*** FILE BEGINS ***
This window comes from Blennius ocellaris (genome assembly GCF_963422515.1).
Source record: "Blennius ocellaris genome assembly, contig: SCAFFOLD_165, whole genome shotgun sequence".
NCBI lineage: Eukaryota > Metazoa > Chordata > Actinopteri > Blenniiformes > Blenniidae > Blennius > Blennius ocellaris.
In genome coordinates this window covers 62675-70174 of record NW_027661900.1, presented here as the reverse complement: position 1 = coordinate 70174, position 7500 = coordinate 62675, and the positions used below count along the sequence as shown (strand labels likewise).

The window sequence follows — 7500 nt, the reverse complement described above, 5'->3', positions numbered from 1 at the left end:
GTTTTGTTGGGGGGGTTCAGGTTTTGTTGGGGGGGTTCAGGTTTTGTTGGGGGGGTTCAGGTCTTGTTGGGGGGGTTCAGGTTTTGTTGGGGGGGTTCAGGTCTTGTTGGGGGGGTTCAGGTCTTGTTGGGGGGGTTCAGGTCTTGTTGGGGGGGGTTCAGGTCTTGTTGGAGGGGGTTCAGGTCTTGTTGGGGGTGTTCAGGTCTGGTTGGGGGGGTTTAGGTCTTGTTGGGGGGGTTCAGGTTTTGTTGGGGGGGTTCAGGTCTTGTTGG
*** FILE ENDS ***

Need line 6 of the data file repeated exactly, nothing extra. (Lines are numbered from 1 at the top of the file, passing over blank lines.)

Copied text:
GTTTTGTTGGGGGGGTTCAGGTTTTGTTGGGGGGGTTCAGGTTTTGTTGGGGGGGTTCAGGTCTTGTTGGGGGGGTTCAGGTTTTGTTGGGGGGGTTCAGGTCTTGTTGGGGGGGTTCAGGTCTTGTTGGGGGGGTTCAGGTCTTGTTGGGGGGGGTTCAGGTCTTGTTGGAGGGGGTTCAGGTCTTGTTGGGGGTGTTCAGGTCTGGTTGGGGGGGTTTAGGTCTTGTTGGGGGGGTTCAGGTTTTGTTGGGGGGGTTCAGGTCTTGTTGG